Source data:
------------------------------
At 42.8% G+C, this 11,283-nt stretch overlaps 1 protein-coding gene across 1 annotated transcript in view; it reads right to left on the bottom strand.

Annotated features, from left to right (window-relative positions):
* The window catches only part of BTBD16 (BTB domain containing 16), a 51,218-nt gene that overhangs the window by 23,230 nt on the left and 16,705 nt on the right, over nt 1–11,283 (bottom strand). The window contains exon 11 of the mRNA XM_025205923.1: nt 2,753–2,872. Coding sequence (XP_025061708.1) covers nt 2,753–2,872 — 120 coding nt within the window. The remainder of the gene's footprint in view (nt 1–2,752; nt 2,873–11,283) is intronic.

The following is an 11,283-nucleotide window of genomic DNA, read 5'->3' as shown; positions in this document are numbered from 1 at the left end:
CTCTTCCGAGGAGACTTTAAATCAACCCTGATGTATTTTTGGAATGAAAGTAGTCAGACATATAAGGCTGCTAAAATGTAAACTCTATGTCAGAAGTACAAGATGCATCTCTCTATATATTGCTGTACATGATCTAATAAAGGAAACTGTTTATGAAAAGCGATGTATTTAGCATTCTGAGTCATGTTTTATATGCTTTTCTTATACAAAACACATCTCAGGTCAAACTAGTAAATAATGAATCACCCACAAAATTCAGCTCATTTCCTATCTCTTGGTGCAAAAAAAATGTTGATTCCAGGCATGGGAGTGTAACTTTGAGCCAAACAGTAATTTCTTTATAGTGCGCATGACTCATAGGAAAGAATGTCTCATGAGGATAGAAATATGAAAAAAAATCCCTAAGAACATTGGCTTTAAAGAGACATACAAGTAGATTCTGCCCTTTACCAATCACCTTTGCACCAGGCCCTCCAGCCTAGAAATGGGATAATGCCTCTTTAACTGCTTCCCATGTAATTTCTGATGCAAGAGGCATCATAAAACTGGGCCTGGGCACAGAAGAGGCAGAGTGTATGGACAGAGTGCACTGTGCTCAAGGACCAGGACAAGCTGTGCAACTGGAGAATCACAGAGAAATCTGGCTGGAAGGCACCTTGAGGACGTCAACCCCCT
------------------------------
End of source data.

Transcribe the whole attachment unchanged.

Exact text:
At 42.8% G+C, this 11,283-nt stretch overlaps 1 protein-coding gene across 1 annotated transcript in view; it reads right to left on the bottom strand.

Annotated features, from left to right (window-relative positions):
* The window catches only part of BTBD16 (BTB domain containing 16), a 51,218-nt gene that overhangs the window by 23,230 nt on the left and 16,705 nt on the right, over nt 1–11,283 (bottom strand). The window contains exon 11 of the mRNA XM_025205923.1: nt 2,753–2,872. Coding sequence (XP_025061708.1) covers nt 2,753–2,872 — 120 coding nt within the window. The remainder of the gene's footprint in view (nt 1–2,752; nt 2,873–11,283) is intronic.

The following is an 11,283-nucleotide window of genomic DNA, read 5'->3' as shown; positions in this document are numbered from 1 at the left end:
CTCTTCCGAGGAGACTTTAAATCAACCCTGATGTATTTTTGGAATGAAAGTAGTCAGACATATAAGGCTGCTAAAATGTAAACTCTATGTCAGAAGTACAAGATGCATCTCTCTATATATTGCTGTACATGATCTAATAAAGGAAACTGTTTATGAAAAGCGATGTATTTAGCATTCTGAGTCATGTTTTATATGCTTTTCTTATACAAAACACATCTCAGGTCAAACTAGTAAATAATGAATCACCCACAAAATTCAGCTCATTTCCTATCTCTTGGTGCAAAAAAAATGTTGATTCCAGGCATGGGAGTGTAACTTTGAGCCAAACAGTAATTTCTTTATAGTGCGCATGACTCATAGGAAAGAATGTCTCATGAGGATAGAAATATGAAAAAAAATCCCTAAGAACATTGGCTTTAAAGAGACATACAAGTAGATTCTGCCCTTTACCAATCACCTTTGCACCAGGCCCTCCAGCCTAGAAATGGGATAATGCCTCTTTAACTGCTTCCCATGTAATTTCTGATGCAAGAGGCATCATAAAACTGGGCCTGGGCACAGAAGAGGCAGAGTGTATGGACAGAGTGCACTGTGCTCAAGGACCAGGACAAGCTGTGCAACTGGAGAATCACAGAGAAATCTGGCTGGAAGGCACCTTGAGGACGTCAACCCCCT